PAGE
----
My name is Julia Ye’ela Berg, and I’m the jewelry designer, artist and photographer behind Petite Mort Shop. I’ve lived in Tel-Aviv, Israel for most of my life, but I recently moved to Haifa to find new inspiration.
I was studying film when my jewelry business began. It was around 2009; my interest in minerals had led me to search for a rough gemstone necklace. I wanted something edgier than traditional jewelry – something that would cradle the gemstone in a soft, flowy way. When the idea for a crocheted chain came to me, I made my first piece and my friends pushed me to create more. It took me a while to fully commit to jewelry design because it was a risk that meant quitting university. It wasn’t easy, and I received criticism for my choices, but it was well worth it. My business has taught me many useful skills, and I feel stronger as an individual.
I work from my home studio, in a small room full of windows. My studio is surrounded by trees, and one of the windows has a view of run-down city blocks full of historical architecture and colorful laundry fluttering in the wind. I’m inspired by the decaying urban world as much as the natural world: shamanic myths meshed into modern society. The mixture of views – natural and urban – is the basis for my creations. Wilderness and order; regeneration and decay; light and dark. As much as you can never separate happiness from sadness, I’m inclined to incorporate them both into my work.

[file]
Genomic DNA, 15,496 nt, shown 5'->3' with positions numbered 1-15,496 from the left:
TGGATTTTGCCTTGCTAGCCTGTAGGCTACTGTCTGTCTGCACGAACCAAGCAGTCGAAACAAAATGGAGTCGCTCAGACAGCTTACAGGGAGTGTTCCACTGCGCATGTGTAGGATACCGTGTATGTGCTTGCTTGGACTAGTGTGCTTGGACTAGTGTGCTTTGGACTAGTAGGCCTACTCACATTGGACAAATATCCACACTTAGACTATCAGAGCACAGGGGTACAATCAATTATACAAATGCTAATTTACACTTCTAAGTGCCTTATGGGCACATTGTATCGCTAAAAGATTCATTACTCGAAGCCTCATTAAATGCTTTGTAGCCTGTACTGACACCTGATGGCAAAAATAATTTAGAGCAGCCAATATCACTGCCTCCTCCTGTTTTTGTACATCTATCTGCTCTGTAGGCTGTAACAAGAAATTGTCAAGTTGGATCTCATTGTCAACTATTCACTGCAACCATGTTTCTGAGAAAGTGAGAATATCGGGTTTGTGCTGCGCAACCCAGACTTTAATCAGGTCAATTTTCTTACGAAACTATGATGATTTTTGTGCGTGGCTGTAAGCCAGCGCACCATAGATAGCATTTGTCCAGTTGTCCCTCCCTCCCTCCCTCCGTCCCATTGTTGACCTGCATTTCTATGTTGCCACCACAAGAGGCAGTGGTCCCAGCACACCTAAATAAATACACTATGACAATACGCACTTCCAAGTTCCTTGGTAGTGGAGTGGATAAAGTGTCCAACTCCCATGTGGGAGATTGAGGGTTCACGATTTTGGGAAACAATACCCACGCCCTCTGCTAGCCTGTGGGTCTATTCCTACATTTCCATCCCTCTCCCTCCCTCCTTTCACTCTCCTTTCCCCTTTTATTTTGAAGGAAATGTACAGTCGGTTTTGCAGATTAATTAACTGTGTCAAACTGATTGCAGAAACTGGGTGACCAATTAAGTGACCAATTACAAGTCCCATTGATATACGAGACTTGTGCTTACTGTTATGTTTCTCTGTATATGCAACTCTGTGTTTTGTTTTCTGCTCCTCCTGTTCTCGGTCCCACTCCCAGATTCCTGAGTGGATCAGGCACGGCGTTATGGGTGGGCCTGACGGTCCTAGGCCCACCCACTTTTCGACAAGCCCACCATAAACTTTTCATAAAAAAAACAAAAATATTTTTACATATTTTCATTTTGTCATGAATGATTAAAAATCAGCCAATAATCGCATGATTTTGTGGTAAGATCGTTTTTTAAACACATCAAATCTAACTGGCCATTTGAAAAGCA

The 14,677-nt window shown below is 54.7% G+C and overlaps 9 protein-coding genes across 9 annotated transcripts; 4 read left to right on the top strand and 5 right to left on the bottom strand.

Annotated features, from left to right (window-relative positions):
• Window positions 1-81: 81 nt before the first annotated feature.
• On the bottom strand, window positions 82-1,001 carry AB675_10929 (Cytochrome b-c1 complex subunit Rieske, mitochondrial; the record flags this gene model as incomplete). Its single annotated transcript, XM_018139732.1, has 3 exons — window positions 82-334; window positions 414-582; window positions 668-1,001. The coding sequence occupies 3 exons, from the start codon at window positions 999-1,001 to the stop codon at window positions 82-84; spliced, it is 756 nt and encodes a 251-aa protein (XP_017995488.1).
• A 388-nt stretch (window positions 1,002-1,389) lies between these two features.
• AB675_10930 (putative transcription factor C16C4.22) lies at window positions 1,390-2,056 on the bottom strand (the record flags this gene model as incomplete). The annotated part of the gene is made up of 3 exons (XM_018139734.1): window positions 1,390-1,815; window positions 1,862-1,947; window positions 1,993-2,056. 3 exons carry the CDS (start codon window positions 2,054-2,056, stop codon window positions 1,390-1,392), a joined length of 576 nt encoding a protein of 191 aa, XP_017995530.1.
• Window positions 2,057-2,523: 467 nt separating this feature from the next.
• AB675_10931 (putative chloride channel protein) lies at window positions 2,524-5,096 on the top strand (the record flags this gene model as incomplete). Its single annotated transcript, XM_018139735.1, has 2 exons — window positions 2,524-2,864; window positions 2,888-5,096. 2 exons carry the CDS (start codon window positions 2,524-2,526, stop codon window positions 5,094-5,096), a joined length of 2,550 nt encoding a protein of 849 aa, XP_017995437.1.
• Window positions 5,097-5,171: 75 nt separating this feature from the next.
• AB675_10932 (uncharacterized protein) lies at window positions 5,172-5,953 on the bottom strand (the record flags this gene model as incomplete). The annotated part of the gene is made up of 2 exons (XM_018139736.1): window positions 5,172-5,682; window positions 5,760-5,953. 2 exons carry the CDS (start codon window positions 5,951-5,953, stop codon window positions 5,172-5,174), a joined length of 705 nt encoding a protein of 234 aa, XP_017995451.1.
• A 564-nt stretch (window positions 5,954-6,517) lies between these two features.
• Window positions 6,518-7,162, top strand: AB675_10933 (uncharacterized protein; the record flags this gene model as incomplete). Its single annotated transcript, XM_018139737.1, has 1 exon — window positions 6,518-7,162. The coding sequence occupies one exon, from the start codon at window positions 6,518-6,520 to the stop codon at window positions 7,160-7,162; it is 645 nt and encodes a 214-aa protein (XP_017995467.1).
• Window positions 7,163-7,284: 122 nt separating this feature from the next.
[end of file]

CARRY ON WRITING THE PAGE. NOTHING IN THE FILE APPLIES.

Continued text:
I prefer to work with rough gems and rare specimens. Selecting the perfect pieces makes for a long day at the gemstone merchants. When I start creating a new piece, I don’t usually have a set idea of what I want to do; instead, I let the shape, color and theme of the gemstone guide me. My crochet technique allows me to work around uncommon gemstones and bring spontaneous ideas to life. There’s always a flow in the process, and like a painting, some pieces may take a week or month to finish.
In a world full of seasonal trends and factory-made products, I appreciate long-lasting items and good craftsmanship. That’s part of the sustainable living model that I’d like to live by. I’m very thankful for Etsy – it allows me to stay true to my values and reach out to the global community, no matter where I choose to live. I think this is the model of the future for economy and genuine freedom in commerce. There’s a sense of excitement when I get to ship a necklace to places like Alaska or China – it’s as if I’m traveling the world, spreading good energy through my jewelry. My goals for the future are to evolve as a designer and artist, to live a sustainable life, and to inspire other women for self-empowerment.
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All photographs by Petite Mort Shop.